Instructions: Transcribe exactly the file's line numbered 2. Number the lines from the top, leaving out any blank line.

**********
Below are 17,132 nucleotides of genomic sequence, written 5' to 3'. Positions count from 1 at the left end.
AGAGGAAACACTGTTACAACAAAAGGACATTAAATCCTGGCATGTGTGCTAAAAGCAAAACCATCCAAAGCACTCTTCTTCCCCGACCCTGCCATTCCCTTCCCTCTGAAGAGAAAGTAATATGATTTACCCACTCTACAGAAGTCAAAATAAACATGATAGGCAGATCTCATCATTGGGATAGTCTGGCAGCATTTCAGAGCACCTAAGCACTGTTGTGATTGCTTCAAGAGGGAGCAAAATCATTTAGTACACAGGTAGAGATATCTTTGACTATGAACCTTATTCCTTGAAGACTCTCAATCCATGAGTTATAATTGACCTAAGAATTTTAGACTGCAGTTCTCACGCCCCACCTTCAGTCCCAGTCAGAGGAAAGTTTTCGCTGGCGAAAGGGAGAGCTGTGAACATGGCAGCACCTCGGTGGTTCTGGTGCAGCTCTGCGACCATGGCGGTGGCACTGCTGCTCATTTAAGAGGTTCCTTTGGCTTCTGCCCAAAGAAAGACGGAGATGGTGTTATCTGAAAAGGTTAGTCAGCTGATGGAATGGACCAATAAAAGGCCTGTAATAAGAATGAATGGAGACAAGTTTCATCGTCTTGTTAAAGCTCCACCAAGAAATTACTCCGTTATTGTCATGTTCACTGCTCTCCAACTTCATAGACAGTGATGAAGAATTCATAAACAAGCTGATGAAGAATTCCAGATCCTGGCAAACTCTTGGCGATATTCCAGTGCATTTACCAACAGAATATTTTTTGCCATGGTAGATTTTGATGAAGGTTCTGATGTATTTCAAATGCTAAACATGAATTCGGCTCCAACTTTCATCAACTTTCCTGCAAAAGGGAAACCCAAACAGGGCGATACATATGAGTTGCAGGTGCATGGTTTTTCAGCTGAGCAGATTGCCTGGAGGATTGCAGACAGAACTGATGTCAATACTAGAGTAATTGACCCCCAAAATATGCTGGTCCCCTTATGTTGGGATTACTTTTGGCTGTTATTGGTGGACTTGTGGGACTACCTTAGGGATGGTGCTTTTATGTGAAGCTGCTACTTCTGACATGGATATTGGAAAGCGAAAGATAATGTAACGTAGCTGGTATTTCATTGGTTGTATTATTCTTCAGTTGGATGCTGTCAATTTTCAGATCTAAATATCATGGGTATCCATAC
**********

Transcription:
AGAGGAAACACTGTTACAACAAAAGGACATTAAATCCTGGCATGTGTGCTAAAAGCAAAACCATCCAAAGCACTCTTCTTCCCCGACCCTGCCATTCCCTTCCCTCTGAAGAGAAAGTAATATGATTTACCCACTCTACAGAAGTCAAAATAAACATGATAGGCAGATCTCATCATTGGGATAGTCTGGCAGCATTTCAGAGCACCTAAGCACTGTTGTGATTGCTTCAAGAGGGAGCAAAATCATTTAGTACACAGGTAGAGATATCTTTGACTATGAACCTTATTCCTTGAAGACTCTCAATCCATGAGTTATAATTGACCTAAGAATTTTAGACTGCAGTTCTCACGCCCCACCTTCAGTCCCAGTCAGAGGAAAGTTTTCGCTGGCGAAAGGGAGAGCTGTGAACATGGCAGCACCTCGGTGGTTCTGGTGCAGCTCTGCGACCATGGCGGTGGCACTGCTGCTCATTTAAGAGGTTCCTTTGGCTTCTGCCCAAAGAAAGACGGAGATGGTGTTATCTGAAAAGGTTAGTCAGCTGATGGAATGGACCAATAAAAGGCCTGTAATAAGAATGAATGGAGACAAGTTTCATCGTCTTGTTAAAGCTCCACCAAGAAATTACTCCGTTATTGTCATGTTCACTGCTCTCCAACTTCATAGACAGTGATGAAGAATTCATAAACAAGCTGATGAAGAATTCCAGATCCTGGCAAACTCTTGGCGATATTCCAGTGCATTTACCAACAGAATATTTTTTGCCATGGTAGATTTTGATGAAGGTTCTGATGTATTTCAAATGCTAAACATGAATTCGGCTCCAACTTTCATCAACTTTCCTGCAAAAGGGAAACCCAAACAGGGCGATACATATGAGTTGCAGGTGCATGGTTTTTCAGCTGAGCAGATTGCCTGGAGGATTGCAGACAGAACTGATGTCAATACTAGAGTAATTGACCCCCAAAATATGCTGGTCCCCTTATGTTGGGATTACTTTTGGCTGTTATTGGTGGACTTGTGGGACTACCTTAGGGATGGTGCTTTTATGTGAAGCTGCTACTTCTGACATGGATATTGGAAAGCGAAAGATAATGTAACGTAGCTGGTATTTCATTGGTTGTATTATTCTTCAGTTGGATGCTGTCAATTTTCAGATCTAAATATCATGGGTATCCATAC